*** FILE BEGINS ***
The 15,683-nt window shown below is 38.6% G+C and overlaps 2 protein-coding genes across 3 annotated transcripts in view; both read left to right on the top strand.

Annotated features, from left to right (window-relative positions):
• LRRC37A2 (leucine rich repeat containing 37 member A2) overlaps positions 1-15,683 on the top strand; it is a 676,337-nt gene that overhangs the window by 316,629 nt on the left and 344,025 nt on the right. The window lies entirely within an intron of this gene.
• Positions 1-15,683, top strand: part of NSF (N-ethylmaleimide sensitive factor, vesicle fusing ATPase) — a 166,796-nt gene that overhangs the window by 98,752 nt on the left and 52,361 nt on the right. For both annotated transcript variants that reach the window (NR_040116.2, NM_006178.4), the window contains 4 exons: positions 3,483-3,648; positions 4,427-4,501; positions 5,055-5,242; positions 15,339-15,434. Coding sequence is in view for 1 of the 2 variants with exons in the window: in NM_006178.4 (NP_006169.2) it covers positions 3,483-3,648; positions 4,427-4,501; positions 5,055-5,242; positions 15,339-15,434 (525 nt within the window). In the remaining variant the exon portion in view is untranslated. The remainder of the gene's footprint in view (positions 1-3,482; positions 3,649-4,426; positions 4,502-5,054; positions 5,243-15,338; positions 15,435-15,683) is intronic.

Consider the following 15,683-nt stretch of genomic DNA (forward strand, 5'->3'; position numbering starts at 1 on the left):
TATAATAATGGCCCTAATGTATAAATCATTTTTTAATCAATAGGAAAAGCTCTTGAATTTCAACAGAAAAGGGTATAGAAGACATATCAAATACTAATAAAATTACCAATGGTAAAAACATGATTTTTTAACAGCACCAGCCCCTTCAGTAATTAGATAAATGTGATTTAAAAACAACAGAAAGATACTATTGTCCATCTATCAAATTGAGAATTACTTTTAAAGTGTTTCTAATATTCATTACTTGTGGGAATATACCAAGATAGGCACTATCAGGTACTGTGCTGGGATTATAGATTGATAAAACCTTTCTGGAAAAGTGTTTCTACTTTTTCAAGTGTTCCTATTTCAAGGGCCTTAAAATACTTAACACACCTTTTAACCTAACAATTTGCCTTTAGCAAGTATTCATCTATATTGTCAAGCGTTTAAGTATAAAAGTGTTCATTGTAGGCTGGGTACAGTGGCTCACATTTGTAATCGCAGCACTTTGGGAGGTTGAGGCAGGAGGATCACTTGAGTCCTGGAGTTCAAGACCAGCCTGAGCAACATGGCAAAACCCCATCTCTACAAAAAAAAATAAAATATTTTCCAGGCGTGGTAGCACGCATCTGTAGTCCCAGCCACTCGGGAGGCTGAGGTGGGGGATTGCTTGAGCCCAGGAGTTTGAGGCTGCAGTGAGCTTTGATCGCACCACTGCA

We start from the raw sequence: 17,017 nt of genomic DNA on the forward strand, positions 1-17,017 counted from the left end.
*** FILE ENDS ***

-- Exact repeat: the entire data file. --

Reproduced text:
The 15,683-nt window shown below is 38.6% G+C and overlaps 2 protein-coding genes across 3 annotated transcripts in view; both read left to right on the top strand.

Annotated features, from left to right (window-relative positions):
• LRRC37A2 (leucine rich repeat containing 37 member A2) overlaps positions 1-15,683 on the top strand; it is a 676,337-nt gene that overhangs the window by 316,629 nt on the left and 344,025 nt on the right. The window lies entirely within an intron of this gene.
• Positions 1-15,683, top strand: part of NSF (N-ethylmaleimide sensitive factor, vesicle fusing ATPase) — a 166,796-nt gene that overhangs the window by 98,752 nt on the left and 52,361 nt on the right. For both annotated transcript variants that reach the window (NR_040116.2, NM_006178.4), the window contains 4 exons: positions 3,483-3,648; positions 4,427-4,501; positions 5,055-5,242; positions 15,339-15,434. Coding sequence is in view for 1 of the 2 variants with exons in the window: in NM_006178.4 (NP_006169.2) it covers positions 3,483-3,648; positions 4,427-4,501; positions 5,055-5,242; positions 15,339-15,434 (525 nt within the window). In the remaining variant the exon portion in view is untranslated. The remainder of the gene's footprint in view (positions 1-3,482; positions 3,649-4,426; positions 4,502-5,054; positions 5,243-15,338; positions 15,435-15,683) is intronic.

Consider the following 15,683-nt stretch of genomic DNA (forward strand, 5'->3'; position numbering starts at 1 on the left):
TATAATAATGGCCCTAATGTATAAATCATTTTTTAATCAATAGGAAAAGCTCTTGAATTTCAACAGAAAAGGGTATAGAAGACATATCAAATACTAATAAAATTACCAATGGTAAAAACATGATTTTTTAACAGCACCAGCCCCTTCAGTAATTAGATAAATGTGATTTAAAAACAACAGAAAGATACTATTGTCCATCTATCAAATTGAGAATTACTTTTAAAGTGTTTCTAATATTCATTACTTGTGGGAATATACCAAGATAGGCACTATCAGGTACTGTGCTGGGATTATAGATTGATAAAACCTTTCTGGAAAAGTGTTTCTACTTTTTCAAGTGTTCCTATTTCAAGGGCCTTAAAATACTTAACACACCTTTTAACCTAACAATTTGCCTTTAGCAAGTATTCATCTATATTGTCAAGCGTTTAAGTATAAAAGTGTTCATTGTAGGCTGGGTACAGTGGCTCACATTTGTAATCGCAGCACTTTGGGAGGTTGAGGCAGGAGGATCACTTGAGTCCTGGAGTTCAAGACCAGCCTGAGCAACATGGCAAAACCCCATCTCTACAAAAAAAAATAAAATATTTTCCAGGCGTGGTAGCACGCATCTGTAGTCCCAGCCACTCGGGAGGCTGAGGTGGGGGATTGCTTGAGCCCAGGAGTTTGAGGCTGCAGTGAGCTTTGATCGCACCACTGCA

We start from the raw sequence: 17,017 nt of genomic DNA on the forward strand, positions 1-17,017 counted from the left end.